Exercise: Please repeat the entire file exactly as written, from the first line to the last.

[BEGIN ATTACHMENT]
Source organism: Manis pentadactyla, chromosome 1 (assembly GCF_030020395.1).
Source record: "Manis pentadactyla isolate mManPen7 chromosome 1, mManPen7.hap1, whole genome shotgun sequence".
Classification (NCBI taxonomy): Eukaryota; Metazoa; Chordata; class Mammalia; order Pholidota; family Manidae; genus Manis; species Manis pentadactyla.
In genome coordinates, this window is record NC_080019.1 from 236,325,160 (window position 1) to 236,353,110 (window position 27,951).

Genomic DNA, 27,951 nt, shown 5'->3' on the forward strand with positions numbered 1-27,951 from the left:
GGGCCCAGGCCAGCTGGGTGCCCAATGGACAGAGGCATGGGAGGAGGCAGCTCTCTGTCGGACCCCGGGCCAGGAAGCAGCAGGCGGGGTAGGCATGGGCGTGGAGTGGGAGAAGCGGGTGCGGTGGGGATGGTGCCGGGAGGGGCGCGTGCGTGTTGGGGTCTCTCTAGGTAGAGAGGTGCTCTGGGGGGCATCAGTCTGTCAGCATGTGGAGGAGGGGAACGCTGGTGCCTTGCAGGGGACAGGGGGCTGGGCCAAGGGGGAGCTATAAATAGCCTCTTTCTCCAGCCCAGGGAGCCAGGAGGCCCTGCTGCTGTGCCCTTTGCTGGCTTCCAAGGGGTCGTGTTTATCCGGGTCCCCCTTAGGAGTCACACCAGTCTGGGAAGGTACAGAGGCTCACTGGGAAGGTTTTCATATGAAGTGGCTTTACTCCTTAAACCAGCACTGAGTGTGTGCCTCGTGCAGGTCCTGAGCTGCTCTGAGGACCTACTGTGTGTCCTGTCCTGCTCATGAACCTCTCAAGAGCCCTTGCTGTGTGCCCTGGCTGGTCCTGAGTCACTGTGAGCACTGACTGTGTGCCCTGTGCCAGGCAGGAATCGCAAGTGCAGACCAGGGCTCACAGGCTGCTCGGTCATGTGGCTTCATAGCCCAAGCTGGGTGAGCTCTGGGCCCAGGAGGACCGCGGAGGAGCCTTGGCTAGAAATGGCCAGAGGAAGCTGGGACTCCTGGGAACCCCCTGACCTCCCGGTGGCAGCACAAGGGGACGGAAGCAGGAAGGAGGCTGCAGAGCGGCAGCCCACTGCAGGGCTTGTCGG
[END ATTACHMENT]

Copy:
Source organism: Manis pentadactyla, chromosome 1 (assembly GCF_030020395.1).
Source record: "Manis pentadactyla isolate mManPen7 chromosome 1, mManPen7.hap1, whole genome shotgun sequence".
Classification (NCBI taxonomy): Eukaryota; Metazoa; Chordata; class Mammalia; order Pholidota; family Manidae; genus Manis; species Manis pentadactyla.
In genome coordinates, this window is record NC_080019.1 from 236,325,160 (window position 1) to 236,353,110 (window position 27,951).

Genomic DNA, 27,951 nt, shown 5'->3' on the forward strand with positions numbered 1-27,951 from the left:
GGGCCCAGGCCAGCTGGGTGCCCAATGGACAGAGGCATGGGAGGAGGCAGCTCTCTGTCGGACCCCGGGCCAGGAAGCAGCAGGCGGGGTAGGCATGGGCGTGGAGTGGGAGAAGCGGGTGCGGTGGGGATGGTGCCGGGAGGGGCGCGTGCGTGTTGGGGTCTCTCTAGGTAGAGAGGTGCTCTGGGGGGCATCAGTCTGTCAGCATGTGGAGGAGGGGAACGCTGGTGCCTTGCAGGGGACAGGGGGCTGGGCCAAGGGGGAGCTATAAATAGCCTCTTTCTCCAGCCCAGGGAGCCAGGAGGCCCTGCTGCTGTGCCCTTTGCTGGCTTCCAAGGGGTCGTGTTTATCCGGGTCCCCCTTAGGAGTCACACCAGTCTGGGAAGGTACAGAGGCTCACTGGGAAGGTTTTCATATGAAGTGGCTTTACTCCTTAAACCAGCACTGAGTGTGTGCCTCGTGCAGGTCCTGAGCTGCTCTGAGGACCTACTGTGTGTCCTGTCCTGCTCATGAACCTCTCAAGAGCCCTTGCTGTGTGCCCTGGCTGGTCCTGAGTCACTGTGAGCACTGACTGTGTGCCCTGTGCCAGGCAGGAATCGCAAGTGCAGACCAGGGCTCACAGGCTGCTCGGTCATGTGGCTTCATAGCCCAAGCTGGGTGAGCTCTGGGCCCAGGAGGACCGCGGAGGAGCCTTGGCTAGAAATGGCCAGAGGAAGCTGGGACTCCTGGGAACCCCCTGACCTCCCGGTGGCAGCACAAGGGGACGGAAGCAGGAAGGAGGCTGCAGAGCGGCAGCCCACTGCAGGGCTTGTCGG